Nav: Home

Critical gaps in our knowledge of where infectious diseases occur

June 22, 2017

Today Scientists have called for action. The scientific journal Nature ecology & evolution have published a joint statement from scientists at Center for Macroecology, Evolution and Climate, University of Copenhagen and North Carolina State University. The scientists call attention to a serious lack of data on the worldwide distribution of disease-causing organisms. Without this knowledge, predicting where and when the next disease outbreak will emerge is hardly possible. Macroecologists hold the expertise to create the needed data network and close the knowledge gaps.

We lack fundamental knowledge about the global distribution of a wide range of disease-causing species from viruses and bacteria to parasites. The joint warning, published today in the scientific journal Nature Ecology & Evolution, comes from scientists in Denmark and the US. Lead-author Assistant professor Anna-Sofie Stensgaard from Center for Macroecology, Evolution and Climate, explains,

- Today, we know less about where disease-causing organisms occur, than the global distribution of most mammals, birds and even ants. Without this basic knowledge it is very hard to predict if, for instance, certain bacteria or parasites, transmitted via mosquitoes or other bloodsucking insects, are likely to spread or not, and what measures we must take in order to prevent this.

Scientists have registered more than 2100 organisms worldwide known to make people sick. Of these, 355 are defined as clinical important and collectively kill almost 10 million people each year, mainly in the tropics. This disproportion has great implications for global health and economy. Yet, we only have detailed knowledge about less than 17 of these diseases' distribution.

- For most disease-causing viruses, bacteria and parasites we know only which countries they can be found in, not their prevalence, nor how they are changing through time. And even these terribly coarse data are often privately held. We are really still in the dark, ignorant about the species most likely to do civilization in, says co-lead author Professor Rob Dunn from North Carolina State University.

Networks, similar to the one the scientists call for, already exists for other organisms. The Global Biodiversity Information Facility (GBIF), for instance, is a platform to collect and make huge amounts of biodiversity data accessible. GBIF includes 700 million records of animals, fungi and plants shared by 977 institutions worldwide.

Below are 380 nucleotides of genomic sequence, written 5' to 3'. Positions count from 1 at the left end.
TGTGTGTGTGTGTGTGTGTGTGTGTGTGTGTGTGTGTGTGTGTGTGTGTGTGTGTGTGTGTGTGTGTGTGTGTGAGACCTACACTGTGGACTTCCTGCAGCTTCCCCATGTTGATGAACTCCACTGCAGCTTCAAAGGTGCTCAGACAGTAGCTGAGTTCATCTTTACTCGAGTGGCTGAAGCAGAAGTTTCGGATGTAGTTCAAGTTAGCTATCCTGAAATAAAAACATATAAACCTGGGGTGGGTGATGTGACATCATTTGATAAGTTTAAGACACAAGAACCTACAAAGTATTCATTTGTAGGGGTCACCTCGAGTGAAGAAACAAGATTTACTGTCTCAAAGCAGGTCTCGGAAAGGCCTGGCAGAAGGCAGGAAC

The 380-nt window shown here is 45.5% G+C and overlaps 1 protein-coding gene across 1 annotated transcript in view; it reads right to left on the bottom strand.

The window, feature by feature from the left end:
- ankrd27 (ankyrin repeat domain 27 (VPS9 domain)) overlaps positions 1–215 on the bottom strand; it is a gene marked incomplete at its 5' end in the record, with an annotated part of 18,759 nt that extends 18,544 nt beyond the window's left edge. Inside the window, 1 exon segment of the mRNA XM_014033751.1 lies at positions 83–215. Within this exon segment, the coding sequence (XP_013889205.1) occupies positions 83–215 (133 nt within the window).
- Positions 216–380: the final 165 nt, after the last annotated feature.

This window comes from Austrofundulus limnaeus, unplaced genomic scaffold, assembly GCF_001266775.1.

It is possible to close the knowledge gabs, because we hold the expertise to set up the needed network of databases. What we lack is recognition of the threat we face until it is established. I am sure, when people realise this, that time, money and collaboration among experts from crosscutting disciplines will not be hard to get. But until then, we cannot foresee how disease-spreading organisms move, interact and emerge due to climate changes, intensified agriculture or urbanization, says senior-author Professor Carsten Rahbek.
-end-


Faculty of Science - University of Copenhagen

Related Bacteria Articles:

Conducting shell for bacteria
Under anaerobic conditions, certain bacteria can produce electricity. This behavior can be exploited in microbial fuel cells, with a special focus on wastewater treatment schemes.
Controlling bacteria's necessary evil
Until now, scientists have only had a murky understanding of how these relationships arise.
Bacteria take a deadly risk to survive
Bacteria need mutations -- changes in their DNA code -- to survive under difficult circumstances.
How bacteria hunt other bacteria
A bacterial species that hunts other bacteria has attracted interest as a potential antibiotic, but exactly how this predator tracks down its prey has not been clear.
Chlamydia: How bacteria take over control
To survive in human cells, chlamydiae have a lot of tricks in store.
Stress may protect -- at least in bacteria
Antibiotics harm bacteria and stress them. Trimethoprim, an antibiotic, inhibits the growth of the bacterium Escherichia coli and induces a stress response.
'Pulling' bacteria out of blood
Magnets instead of antibiotics could provide a possible new treatment method for blood infection.
New findings detail how beneficial bacteria in the nose suppress pathogenic bacteria
Staphylococcus aureus is a common colonizer of the human body.
Understanding your bacteria
New insight into bacterial cell division could lead to advancements in the fight against harmful bacteria.
Bacteria are individualists
Cells respond differently to lack of nutrients.

Related Bacteria Reading:

Best Science Podcasts 2019

We have hand picked the best science podcasts for 2019. Sit back and enjoy new science podcasts updated daily from your favorite science news services and scientists.
Now Playing: TED Radio Hour

Moving Forward
When the life you've built slips out of your grasp, you're often told it's best to move on. But is that true? Instead of forgetting the past, TED speakers describe how we can move forward with it. Guests include writers Nora McInerny and Suleika Jaouad, and human rights advocate Lindy Lou Isonhood.
Now Playing: Science for the People

#527 Honey I CRISPR'd the Kids
This week we're coming to you from Awesome Con in Washington, D.C. There, host Bethany Brookshire led a panel of three amazing guests to talk about the promise and perils of CRISPR, and what happens now that CRISPR babies have (maybe?) been born. Featuring science writer Tina Saey, molecular biologist Anne Simon, and bioethicist Alan Regenberg. A Nobel Prize winner argues banning CRISPR babies won’t work Geneticists push for a 5-year global ban on gene-edited babies A CRISPR spin-off causes unintended typos in DNA News of the first gene-edited babies ignited a firestorm The researcher who created CRISPR twins defends...